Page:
Killing of four Ladipo boys: Court hears N4b suit against Police, others October 21
Justice O. Sule-Amzat of a Lagos High Court, sitting in Yaba, has fixed October 21, for definite hearing of a suit filed by a human rights activist, Mr. Akaraka Chinwe Ezeonara, for alleged police killing of four Ladipo market traders.
The plaintiffs: Ezeonara; Chris Okpara; Remigus Ezenwane and Ifeanyi Okoye had on March 27, 2014, instituted a N4 billion fundamental rights enforcement suit against Inspector-General of Police (IGP), a former Lagos Commissioner of Police and Assistant Inspector General of Police (AIG), Marvelous Akpoyibo (retired), Attorney-General of the Federation (AGF), Attorney-General of Lagos State, Commissioner of Police, Lagos State and Divisional Police Officer, Aguda for alleged extra-judicial killing of four Ladipo market traders.
The traders: Anthony Ezenwafor, Chukwuemeka Ezeofor, Izuchukwu Ezeama, and Aloysius Osigwe were allegedly killed by the police on July 21, 2001.
At the resumed hearing of the case, the claimants’ counsel, Modupe Omo-Ekpadi from Falana and Falana Chambers, informed the court that all the respondents have been served the hearing notice, but expressed surprise that they were not in court.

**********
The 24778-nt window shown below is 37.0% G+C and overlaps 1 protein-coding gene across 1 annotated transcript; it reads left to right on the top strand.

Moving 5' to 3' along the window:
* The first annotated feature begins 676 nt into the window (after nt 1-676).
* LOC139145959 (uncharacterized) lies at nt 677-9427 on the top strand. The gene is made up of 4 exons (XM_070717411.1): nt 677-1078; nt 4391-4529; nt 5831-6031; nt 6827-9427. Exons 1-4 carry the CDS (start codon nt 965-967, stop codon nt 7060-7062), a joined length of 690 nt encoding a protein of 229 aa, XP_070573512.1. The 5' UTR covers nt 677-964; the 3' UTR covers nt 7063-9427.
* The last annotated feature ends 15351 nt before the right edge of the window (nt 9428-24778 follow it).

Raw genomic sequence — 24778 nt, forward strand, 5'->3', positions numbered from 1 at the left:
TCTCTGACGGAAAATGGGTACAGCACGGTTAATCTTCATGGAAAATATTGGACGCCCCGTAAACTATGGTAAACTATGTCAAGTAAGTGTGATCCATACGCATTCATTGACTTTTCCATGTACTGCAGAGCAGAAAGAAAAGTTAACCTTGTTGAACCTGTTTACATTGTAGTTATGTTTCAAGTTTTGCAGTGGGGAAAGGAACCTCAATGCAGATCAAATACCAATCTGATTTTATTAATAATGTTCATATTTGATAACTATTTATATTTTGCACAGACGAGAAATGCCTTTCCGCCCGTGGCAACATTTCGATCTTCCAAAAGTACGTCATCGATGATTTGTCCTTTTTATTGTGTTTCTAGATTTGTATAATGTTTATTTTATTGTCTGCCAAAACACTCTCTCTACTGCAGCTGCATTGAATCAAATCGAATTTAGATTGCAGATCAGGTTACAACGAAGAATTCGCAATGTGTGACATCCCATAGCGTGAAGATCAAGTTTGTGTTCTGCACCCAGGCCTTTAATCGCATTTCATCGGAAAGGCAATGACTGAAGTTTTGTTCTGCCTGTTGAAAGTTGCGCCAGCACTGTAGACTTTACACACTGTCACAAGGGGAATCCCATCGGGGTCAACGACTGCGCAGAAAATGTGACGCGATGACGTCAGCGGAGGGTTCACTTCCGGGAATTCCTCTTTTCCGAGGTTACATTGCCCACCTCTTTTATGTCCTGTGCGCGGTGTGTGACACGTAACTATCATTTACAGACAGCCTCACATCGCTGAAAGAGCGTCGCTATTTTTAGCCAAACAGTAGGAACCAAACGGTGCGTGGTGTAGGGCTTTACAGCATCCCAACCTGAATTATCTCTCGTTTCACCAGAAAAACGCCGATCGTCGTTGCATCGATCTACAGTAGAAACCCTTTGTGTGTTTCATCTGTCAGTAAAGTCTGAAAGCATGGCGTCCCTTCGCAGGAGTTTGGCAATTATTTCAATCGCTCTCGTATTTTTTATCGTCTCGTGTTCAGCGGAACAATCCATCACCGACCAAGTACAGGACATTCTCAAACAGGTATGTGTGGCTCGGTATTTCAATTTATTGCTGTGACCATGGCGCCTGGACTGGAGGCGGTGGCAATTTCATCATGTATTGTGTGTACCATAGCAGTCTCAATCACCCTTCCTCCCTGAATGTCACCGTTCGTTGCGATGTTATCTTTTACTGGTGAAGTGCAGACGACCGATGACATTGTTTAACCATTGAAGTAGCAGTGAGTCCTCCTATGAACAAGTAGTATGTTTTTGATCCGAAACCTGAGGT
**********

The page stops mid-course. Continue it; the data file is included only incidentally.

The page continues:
The judge had sometime in June ordered that hearing notice be issued to the Nigeria Police and other respondents, before fixing September 27 for hearing, but the matter could not go on due to the new legal year activities.
Following the absence of all the respondents’ counsel in court, Justice Sule- Amzat, ordered that definite hearing notice be issued to them and subsequently adjourned to October 31, 2022.
Recall that the case file was returned from the Court of Appeal for High Court to hear the suit denovo (afresh)
The appellate court had ordered in a judgment that the High Court should hear the suit following the dismissal of the suit by Justice Oyindamola Ogala.
Justice Ogala had in a ruling dismissed the application on the ground that the applicants can not commence the suit on behalf of the deceased persons.
Dissatisfied with the ruling, applicants through their counsel, Mrs. Funmi Falana filed an appeal.
The Court of Appeal in a judgment held that, it is clear that the action before the lower court was properly commenced under the Fundamental Rights Enforcement Procedure Rules because it was brought by an association for the purpose of enforcing the rights of its members that had been breached.